The last major stop on the tour is the actual factory. There’s a catwalk that encircles a large section of the facility and visitors are free to spend as long as they’d like watching the assembly line. Unfortunately, photos are prohibited. The pictures interspersed below are from the entrance hall.

A vintage Ford at the Ford Rouge Factory in Michigan

As you can imagine, the factory floor is immense, and it operates not only below you, but also above you. 1,000 employees work in the factory during each 10 hour shift. There are 2 shifts each weekday and one shift each day of the weekend. A new truck rolls off the line each minute. Putting all of that together, the factory produces 7200 vehicles each week.

From our perches on the catwalk we could see vehicles in various states of manufacture wind their way along endless conveyor belts, stopping for about 10 seconds at each work station. Employees have only that long to do their part before the vehicle moves on.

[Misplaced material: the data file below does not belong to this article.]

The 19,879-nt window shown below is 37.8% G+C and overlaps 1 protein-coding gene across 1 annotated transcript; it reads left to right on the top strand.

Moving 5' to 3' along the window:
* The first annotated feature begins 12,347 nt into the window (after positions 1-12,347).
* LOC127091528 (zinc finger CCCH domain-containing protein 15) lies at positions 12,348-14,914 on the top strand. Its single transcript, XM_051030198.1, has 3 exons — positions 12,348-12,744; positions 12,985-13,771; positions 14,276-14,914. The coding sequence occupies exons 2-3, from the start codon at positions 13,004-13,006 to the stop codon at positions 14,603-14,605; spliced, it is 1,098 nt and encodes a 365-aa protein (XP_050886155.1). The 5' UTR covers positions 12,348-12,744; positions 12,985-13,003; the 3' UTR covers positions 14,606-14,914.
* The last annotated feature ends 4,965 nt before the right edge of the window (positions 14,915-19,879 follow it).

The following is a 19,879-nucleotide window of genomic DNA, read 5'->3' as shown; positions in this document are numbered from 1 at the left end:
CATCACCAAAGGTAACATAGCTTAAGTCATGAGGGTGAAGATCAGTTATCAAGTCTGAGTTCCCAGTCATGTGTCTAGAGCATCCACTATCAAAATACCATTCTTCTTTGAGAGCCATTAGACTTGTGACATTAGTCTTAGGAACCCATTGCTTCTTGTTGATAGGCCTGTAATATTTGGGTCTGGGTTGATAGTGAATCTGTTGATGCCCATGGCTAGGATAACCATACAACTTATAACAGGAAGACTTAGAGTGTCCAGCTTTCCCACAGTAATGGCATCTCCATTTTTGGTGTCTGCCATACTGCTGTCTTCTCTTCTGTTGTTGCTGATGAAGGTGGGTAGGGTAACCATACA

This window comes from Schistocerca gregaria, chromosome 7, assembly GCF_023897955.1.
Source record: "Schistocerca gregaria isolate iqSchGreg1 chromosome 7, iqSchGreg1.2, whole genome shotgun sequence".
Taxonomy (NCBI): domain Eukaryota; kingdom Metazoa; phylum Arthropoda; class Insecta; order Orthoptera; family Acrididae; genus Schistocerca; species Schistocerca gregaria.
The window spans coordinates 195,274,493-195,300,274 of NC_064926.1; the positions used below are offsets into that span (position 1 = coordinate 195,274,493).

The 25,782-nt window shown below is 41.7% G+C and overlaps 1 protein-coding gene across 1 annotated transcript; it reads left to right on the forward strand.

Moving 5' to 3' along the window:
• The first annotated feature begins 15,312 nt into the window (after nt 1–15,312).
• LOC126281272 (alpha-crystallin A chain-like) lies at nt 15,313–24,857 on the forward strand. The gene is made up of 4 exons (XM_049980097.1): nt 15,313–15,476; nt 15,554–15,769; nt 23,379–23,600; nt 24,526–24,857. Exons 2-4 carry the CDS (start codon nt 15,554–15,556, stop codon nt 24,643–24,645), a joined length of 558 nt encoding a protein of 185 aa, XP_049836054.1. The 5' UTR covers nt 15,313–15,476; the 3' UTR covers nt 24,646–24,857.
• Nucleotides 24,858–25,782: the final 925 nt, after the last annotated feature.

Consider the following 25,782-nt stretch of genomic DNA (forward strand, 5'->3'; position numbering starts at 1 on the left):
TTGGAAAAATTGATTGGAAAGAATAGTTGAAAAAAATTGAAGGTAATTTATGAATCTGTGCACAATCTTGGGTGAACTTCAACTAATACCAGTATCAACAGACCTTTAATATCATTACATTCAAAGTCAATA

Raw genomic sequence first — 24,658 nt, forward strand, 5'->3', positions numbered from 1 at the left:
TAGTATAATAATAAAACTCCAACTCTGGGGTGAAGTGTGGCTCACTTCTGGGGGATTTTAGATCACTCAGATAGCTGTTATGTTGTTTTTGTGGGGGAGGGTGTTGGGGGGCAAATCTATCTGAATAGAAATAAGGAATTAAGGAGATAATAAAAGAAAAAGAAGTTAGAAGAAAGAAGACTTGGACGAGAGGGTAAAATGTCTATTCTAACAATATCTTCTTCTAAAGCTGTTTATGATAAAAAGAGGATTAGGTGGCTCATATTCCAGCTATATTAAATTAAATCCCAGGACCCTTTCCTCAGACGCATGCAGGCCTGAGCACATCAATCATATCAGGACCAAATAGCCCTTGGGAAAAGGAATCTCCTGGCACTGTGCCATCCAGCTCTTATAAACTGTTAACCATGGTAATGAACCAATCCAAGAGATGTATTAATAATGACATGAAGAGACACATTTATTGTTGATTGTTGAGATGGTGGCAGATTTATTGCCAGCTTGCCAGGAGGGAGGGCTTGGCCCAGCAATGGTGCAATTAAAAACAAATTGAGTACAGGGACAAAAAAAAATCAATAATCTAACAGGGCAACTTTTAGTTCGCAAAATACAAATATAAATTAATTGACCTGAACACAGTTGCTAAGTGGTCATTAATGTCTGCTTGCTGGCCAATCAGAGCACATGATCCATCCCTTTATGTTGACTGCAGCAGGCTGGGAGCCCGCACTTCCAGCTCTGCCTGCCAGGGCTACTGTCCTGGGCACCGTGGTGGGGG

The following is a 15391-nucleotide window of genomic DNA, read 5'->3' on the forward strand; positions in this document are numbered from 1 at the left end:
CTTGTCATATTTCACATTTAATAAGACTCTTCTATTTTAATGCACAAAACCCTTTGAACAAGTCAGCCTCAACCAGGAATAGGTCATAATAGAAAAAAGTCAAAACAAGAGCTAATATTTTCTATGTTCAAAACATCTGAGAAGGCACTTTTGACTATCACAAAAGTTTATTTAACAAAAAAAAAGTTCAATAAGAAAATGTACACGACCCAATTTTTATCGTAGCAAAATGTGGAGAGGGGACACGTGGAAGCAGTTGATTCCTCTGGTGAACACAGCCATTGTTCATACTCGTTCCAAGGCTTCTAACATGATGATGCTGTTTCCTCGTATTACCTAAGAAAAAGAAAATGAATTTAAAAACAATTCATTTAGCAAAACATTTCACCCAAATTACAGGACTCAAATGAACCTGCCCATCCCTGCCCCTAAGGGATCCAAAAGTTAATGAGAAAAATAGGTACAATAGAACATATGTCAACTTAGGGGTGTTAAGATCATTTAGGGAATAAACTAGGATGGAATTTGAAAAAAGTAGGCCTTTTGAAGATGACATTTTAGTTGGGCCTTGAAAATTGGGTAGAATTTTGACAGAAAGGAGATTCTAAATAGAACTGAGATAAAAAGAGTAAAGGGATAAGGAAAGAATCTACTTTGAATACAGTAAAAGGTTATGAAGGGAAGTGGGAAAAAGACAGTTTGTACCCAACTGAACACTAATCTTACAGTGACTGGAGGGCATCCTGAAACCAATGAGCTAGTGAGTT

There are guides that walk the catwalks to answer questions (and make sure no one is taking photos). In speaking with them, we learned that the various tools the employees use are all tracked by a central computer system, so each employee is consistently analyzed for efficiency. As she said, “Big Brother is alive and well here at Ford.” She also told us any employee has the ability to stop the entire line to report a problem.

A vintage Ford at the Ford Rouge Factory in Michigan

As we were watching the workers do their jobs – going through the same motions over and over and over again – we asked the guide whether employees had the option of switching around to do different things. She said they did, but the vast majority liked doing the same job. She said they’d often wear headphones and just do their work while listening to music or an audiobook.